How does it fit with other services? 

The project fits with other transport policies and services such as:

       Active travel fund

       Local Cycling and Walking Infrastructure Plan (LCWIP)

       Capability fund

       Access to education/employment

       Cycle lanes & Cycle Training

       Low Traffic Neighbourhoods (LTNs)

       General cycle parking

       School Travel Plans & School Streets

       Cargo bike accelerator project

       Local Transport Plan 5


Other teams from BHCC that will be involved in the project are the Parking Team, Housing Team, Highways, Transport Policy & Strategy Team, Transport Administration & Research Team, Business Development & Compliance Team, Traffic Team, Procurement Team, Community Engagement Team, and the Legal Services Team.


External Stakeholders include: NSL parking enforcement, Project Centre, Hanover Community Centre, Falco, Cyclepods, and Ditchling Rise And Residents Association (DRARA).


Who implements the project?

The Transport Projects & Engineering Team will be project managing the cycle hangars project. Initially approximately 100 cycle hangars are being planned, more may be installed in future depending on future funding being secured. A procurement process has been carried out to find an external contractor to supply, install and manage the spaces in the cycle hangars, as well as maintaining them. The project may be brought in-house in future once the project is well established, following an initial contract of 2 years with the external contractor.


Who are the external and internal service-users, groups, or communities?

All residents, of Brighton and Hove will be able to apply for a space in a cycle hangar once they are installed and a system is set up for allocating spaces within the hangars. Employees of BHCC that are also residents in the city will be able to apply for a space if they choose to.



One of the outcomes in the Council’s Plan is to deliver a ‘sustainable city’, and as part of this, a transport network that ensures Brighton & Hove becomes carbon neutral by 2030 and keeps the city moving. With a focus on providing cycle parking infrastructure the project will help meet the corporate priority of developing a sustainable and active travel network as follows:

       encouraging mixed mode travel with good transport interchanges and better integration of travel information.

       delivering a transport system that provides sustainable travel with investment in walking, cycling and smart traffic signalling.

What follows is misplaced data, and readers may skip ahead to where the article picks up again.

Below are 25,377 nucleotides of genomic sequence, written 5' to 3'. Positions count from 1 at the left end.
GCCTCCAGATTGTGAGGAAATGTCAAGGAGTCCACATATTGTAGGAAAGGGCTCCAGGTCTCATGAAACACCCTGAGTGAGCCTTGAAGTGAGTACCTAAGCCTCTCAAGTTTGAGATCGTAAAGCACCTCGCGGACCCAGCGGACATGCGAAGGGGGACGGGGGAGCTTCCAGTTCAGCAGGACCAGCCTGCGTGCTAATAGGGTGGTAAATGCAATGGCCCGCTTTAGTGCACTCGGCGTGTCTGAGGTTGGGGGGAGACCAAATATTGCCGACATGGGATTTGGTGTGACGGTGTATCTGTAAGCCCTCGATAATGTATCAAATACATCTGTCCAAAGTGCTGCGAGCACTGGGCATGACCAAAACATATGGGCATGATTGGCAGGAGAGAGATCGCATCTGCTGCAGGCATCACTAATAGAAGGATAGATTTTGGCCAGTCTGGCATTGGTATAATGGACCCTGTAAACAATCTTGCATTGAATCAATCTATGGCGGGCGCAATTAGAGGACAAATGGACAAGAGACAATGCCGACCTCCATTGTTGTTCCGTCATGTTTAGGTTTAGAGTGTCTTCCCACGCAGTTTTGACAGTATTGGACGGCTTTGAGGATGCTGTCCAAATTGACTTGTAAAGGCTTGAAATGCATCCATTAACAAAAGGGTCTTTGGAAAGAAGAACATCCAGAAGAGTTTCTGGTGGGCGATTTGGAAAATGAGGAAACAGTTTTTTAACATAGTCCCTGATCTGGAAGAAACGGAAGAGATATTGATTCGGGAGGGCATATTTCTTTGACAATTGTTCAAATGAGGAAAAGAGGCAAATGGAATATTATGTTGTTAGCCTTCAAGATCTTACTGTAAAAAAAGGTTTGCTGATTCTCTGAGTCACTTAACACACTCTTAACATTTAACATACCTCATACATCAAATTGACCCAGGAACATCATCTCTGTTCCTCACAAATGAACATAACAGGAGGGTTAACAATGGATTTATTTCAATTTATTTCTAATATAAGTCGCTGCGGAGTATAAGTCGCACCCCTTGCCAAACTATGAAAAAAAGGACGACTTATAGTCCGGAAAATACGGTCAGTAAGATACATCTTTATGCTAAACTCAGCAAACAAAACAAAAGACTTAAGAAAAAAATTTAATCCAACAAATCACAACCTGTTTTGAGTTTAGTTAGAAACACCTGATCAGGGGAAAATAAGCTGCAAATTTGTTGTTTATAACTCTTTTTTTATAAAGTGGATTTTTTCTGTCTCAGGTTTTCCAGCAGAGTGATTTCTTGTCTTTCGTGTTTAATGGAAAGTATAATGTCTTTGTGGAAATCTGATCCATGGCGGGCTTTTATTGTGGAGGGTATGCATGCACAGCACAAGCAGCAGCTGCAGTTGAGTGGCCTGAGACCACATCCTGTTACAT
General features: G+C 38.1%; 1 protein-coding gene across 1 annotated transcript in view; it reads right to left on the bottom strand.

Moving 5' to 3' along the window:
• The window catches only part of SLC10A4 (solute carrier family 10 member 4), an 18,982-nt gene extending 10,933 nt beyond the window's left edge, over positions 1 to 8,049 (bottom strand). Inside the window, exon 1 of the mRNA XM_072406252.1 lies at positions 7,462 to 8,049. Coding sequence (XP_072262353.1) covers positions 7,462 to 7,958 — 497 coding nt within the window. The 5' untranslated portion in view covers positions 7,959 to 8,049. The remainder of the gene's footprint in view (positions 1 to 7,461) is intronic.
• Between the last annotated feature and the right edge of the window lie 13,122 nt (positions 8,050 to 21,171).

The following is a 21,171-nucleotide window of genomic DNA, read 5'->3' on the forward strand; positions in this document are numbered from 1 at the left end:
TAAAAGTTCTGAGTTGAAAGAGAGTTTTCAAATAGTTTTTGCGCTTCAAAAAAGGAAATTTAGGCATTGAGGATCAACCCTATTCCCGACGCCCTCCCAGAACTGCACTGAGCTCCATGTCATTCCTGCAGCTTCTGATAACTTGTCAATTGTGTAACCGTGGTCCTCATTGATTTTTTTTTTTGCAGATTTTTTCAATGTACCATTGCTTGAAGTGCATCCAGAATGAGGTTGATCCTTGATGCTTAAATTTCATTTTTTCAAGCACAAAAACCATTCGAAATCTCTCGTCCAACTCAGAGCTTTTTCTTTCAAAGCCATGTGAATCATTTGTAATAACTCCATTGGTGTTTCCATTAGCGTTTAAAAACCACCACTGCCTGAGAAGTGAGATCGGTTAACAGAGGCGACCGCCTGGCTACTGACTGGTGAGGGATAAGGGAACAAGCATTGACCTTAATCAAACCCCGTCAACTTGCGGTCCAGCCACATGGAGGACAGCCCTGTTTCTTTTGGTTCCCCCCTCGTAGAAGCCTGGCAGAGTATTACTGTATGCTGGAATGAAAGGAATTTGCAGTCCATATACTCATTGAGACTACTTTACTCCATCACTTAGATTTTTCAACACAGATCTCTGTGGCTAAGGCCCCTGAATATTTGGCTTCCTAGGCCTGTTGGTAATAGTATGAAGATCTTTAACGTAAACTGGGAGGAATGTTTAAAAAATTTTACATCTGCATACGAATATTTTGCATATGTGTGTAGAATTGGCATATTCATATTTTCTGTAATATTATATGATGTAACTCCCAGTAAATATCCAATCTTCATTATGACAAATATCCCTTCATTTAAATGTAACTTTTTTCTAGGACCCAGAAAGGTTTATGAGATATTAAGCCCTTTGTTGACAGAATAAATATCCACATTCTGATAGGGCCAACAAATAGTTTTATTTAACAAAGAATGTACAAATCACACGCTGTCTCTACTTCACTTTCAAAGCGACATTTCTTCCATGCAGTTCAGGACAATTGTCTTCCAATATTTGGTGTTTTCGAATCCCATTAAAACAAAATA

Supporting and encouraging people to own and use a bicycle will also help the city to be a ‘healthy and caring’ place; one where healthy life expectancy is increasing through the promotion of physical activity and health inequalities are reducing.


Cycle storage will be easier for residents where the cycle hangars are located. Having secure cycle parking near residents’ homes therefore encourages cycle usage.



The aim of the project is to encourage modal shift in line with the LTP 5, LCWIP and to help towards BHCC becoming a carbon neutral council by 2030, to reduce issues for residents such as cycle theft, cycle storage space, and to support the use of cycling as a mode of transport.


Replacement of car parking with cycle parking would be a benefit of the project in terms of encouraging cycling and helping modal shift away from the car. The scheme has the potential to benefit residents of housing estates, shared flats and those without outdoor space, and for disabled cyclists who may want easy access for their bicycle.


A further benefit may be the improvements to the overall street scene, with the reduction of bike storage in front gardens, lamp posts and near-by railings.


Assessment of overall impacts and any further recommendations[5]

As the cycle hangar project is a new scheme for BHCC, we do not have any local, specific research or data to show the positive or negative impacts that the cycle hangars could have on specific groups. Therefore, the overall impacts are as follows:


Disability: Cycle parking provision has the potential to have a positive impact on the community. Increasing cycling has both direct and indirect health benefits which impact not only an individual that cycles (through better fitness and improved mental health) but also the wider community, (through better air quality, less noise pollution, reduced road danger, etc.). The cycle hangar spaces will be available for all residents to apply for. The units can be adapted to accommodate large, adapted bikes, such as those used by disabled cyclists, as well as for bikes with child seats on them and cargo bikes which parents may use for carrying children. These may therefore benefit disabled people.